Musicians are loud voices of the many quiet hearts. Patricia Mascarenhas explores the heaping opportunities in music today and strategies for seeking them out.
Do you love music and have always dreamed of becoming a musician? If the answer is yes, then it is never too late to set out in search of your true passion. “With the advent of newer digital platforms like YouTube more and more musicians are coming out of the woodwork to consider full time music as a career,” says Devraj Sanyal, MD, Universal Music Group South Asia.
A musician can be anybody who creates and performs music. “Many are of the conception that only those who play an instrument are musicians but musicians consist of a broad group of artists who play musical instruments, sing, compose, and arrange music in a variety of settings,” says Rupmatii Jolly, freelance movie singer, lyricist and founder of fusion band KarmaaSutra.
True, in this variety of settings, it is a highly competitive field, but those who succeed reap the benefits of doing something they love and earn a living at the same time. Not to forget the perks like the opportunity to travel, and the appreciation of the audience. “Watching people being able to connect with the music you play is a great high for musicians,” says Linford D’souza, drummer.
But how does one get there? “It all depends on how good you are and how hard you are willing to work for it. There are many new artists that play 4-6 gigs a month which is good money,” Sanyal exclaims. “It takes time and patience to be heard but once that happens, life is good. We’re often slow starters but good finishers,” laughs Jared Creado, bassist.
Anyone can learn to play a musical instrument, compose or sing, but not everyone can be a professional musician. Whether one hopes to boost an income, stand out from a competitive field, or erect an empire, it always helps to have the right set of professional musical skills. “Like MBA makes a better manager, in most cases professional training makes you a better musician,” advices Sanyal.
“Working as a young musician is not always fun. Not only does it require technical and musical training, but also some amount of ‘promotional’ skills that can drive you to stardom,” says Jolly. It often happens that musicians don’t always have the talent for PR and marketing. “Instead of concentrating on their music, young artists end up wasting time and energy doing something they are not cut out to do,” she says further advising that aspirants should make connections in the music industry to gain tips and inspirations from other artists.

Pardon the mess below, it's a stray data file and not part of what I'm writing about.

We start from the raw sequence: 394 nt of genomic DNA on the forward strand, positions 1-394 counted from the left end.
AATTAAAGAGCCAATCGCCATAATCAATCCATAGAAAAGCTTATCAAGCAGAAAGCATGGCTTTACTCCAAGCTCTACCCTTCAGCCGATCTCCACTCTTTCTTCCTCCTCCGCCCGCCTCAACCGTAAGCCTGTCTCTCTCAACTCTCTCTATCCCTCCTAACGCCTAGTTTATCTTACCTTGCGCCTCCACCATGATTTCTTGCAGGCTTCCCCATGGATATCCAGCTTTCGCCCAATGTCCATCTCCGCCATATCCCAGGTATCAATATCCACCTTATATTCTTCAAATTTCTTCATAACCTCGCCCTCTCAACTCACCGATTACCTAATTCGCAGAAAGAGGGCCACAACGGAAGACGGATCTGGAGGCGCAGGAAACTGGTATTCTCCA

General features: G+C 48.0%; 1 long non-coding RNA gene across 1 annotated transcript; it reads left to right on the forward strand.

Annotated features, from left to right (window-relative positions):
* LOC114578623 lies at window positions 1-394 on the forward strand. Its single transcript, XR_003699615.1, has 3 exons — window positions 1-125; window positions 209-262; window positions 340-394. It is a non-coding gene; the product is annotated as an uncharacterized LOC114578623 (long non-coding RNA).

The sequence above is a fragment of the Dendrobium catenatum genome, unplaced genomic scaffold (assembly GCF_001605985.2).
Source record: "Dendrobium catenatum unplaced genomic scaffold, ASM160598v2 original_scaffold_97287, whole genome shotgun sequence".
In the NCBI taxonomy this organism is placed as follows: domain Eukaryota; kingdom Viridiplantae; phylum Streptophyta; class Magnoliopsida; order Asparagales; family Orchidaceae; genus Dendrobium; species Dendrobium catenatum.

Despite all the irregular working hours, time away from home, intense competition and multiple practice hours, musicians chase their passion. For them, it’s like the last bus in the night. When asked, ‘where do you see yourself in the next five years and what do you see yourself doing’, D’souza quipped, “BEHIND A DRUM SET, PLAYING THE DRUMS,” he laughed adding, “ If you can’t see yourself doing anything else, you have no option but to simply pursue it."
Sound of Music
Music is one of the most intense forms of art and expression, says musician Jose Neil Gomes who has played with Grammy winners A.R. Rahman, Imogen Heap, Seun Kuty, and Juno Reactor.
I started taking violin classes and also learnt a bit of music theory (Solfejo) when I was nine. After trying hard to ace the instrument, I gave it up as I did not feel motivated. Music however, didn’t bail out. After I enrolled in St. Xavier’s College, I went back to musical instruments and began teaching children. The inspiration did not fade this time around. Also, by then, I had tried everything possible- journalism, photography, advertising etc. Nothing brought me more peace and bliss, as music.
Music constantly evolves. So, you keep getting better every day, depending on how eager you are, and the tastes you develop. Whatever you do, training always helps but it also depends on the kind of music. Most of the greatest pop/rock/blues artists have been self-taught. But, classical, jazz, fusion etc; require a lot of preparation.
Each instrument requires dedication. I play about 23 musical instruments including viola, cello, upright bass, flute and saxophone. I have picked up many instruments since my first year of college and began playing with Kailasa, Sunidhi Chauhan`s troupe, Hipnotribe, tribal flora and my own project ‘Grass is Green’ (GIG).
Every performance throws a new challenge at you. Here the biggest challenge however, is to sustain oneself as an independent musician. Commercial music has sizeable returns. It takes a while to get into the mainstream industry, depending on your luck and passion. When you start off, its mostly hand-to-mouth existence that’s when doubt, fear, and ego are you`re strongest foes.
Iif you do what you like you’re bound to find `Nirvana` in small packages. Every rehearsal or concert is an installment of `Nirvana`. You`ll give it your 100 per cent to do what makes you happy, and then gigs keep following in.
Aspiring musicians should be true in their music and work hard. There will be challenges but the key is to keep trying new sounds, new techniques, and new production. Stay motivated even when you fail. Self realization is the best knowledge.